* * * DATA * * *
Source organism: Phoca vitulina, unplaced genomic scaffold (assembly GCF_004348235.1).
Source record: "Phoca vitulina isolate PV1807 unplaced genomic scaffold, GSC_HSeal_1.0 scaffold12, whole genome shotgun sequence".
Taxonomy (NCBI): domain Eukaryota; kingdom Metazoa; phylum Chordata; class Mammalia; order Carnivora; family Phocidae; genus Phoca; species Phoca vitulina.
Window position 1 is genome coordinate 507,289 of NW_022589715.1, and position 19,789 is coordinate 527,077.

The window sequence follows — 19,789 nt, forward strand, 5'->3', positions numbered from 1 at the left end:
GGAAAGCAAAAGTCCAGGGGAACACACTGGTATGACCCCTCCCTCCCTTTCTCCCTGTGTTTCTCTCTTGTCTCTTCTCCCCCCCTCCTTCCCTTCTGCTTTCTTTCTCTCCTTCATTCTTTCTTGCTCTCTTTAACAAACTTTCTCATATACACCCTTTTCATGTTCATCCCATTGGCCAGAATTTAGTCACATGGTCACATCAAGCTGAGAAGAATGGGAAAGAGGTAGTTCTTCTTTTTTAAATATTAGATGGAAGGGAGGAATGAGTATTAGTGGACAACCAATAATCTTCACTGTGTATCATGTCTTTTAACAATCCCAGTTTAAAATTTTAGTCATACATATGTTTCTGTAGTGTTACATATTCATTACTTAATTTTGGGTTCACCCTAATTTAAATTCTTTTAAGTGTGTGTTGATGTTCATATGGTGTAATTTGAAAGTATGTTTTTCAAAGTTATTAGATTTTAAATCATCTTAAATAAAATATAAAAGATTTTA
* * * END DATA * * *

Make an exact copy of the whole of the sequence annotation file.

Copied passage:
Source organism: Phoca vitulina, unplaced genomic scaffold (assembly GCF_004348235.1).
Source record: "Phoca vitulina isolate PV1807 unplaced genomic scaffold, GSC_HSeal_1.0 scaffold12, whole genome shotgun sequence".
Taxonomy (NCBI): domain Eukaryota; kingdom Metazoa; phylum Chordata; class Mammalia; order Carnivora; family Phocidae; genus Phoca; species Phoca vitulina.
Window position 1 is genome coordinate 507,289 of NW_022589715.1, and position 19,789 is coordinate 527,077.

The window sequence follows — 19,789 nt, forward strand, 5'->3', positions numbered from 1 at the left end:
GGAAAGCAAAAGTCCAGGGGAACACACTGGTATGACCCCTCCCTCCCTTTCTCCCTGTGTTTCTCTCTTGTCTCTTCTCCCCCCCTCCTTCCCTTCTGCTTTCTTTCTCTCCTTCATTCTTTCTTGCTCTCTTTAACAAACTTTCTCATATACACCCTTTTCATGTTCATCCCATTGGCCAGAATTTAGTCACATGGTCACATCAAGCTGAGAAGAATGGGAAAGAGGTAGTTCTTCTTTTTTAAATATTAGATGGAAGGGAGGAATGAGTATTAGTGGACAACCAATAATCTTCACTGTGTATCATGTCTTTTAACAATCCCAGTTTAAAATTTTAGTCATACATATGTTTCTGTAGTGTTACATATTCATTACTTAATTTTGGGTTCACCCTAATTTAAATTCTTTTAAGTGTGTGTTGATGTTCATATGGTGTAATTTGAAAGTATGTTTTTCAAAGTTATTAGATTTTAAATCATCTTAAATAAAATATAAAAGATTTTA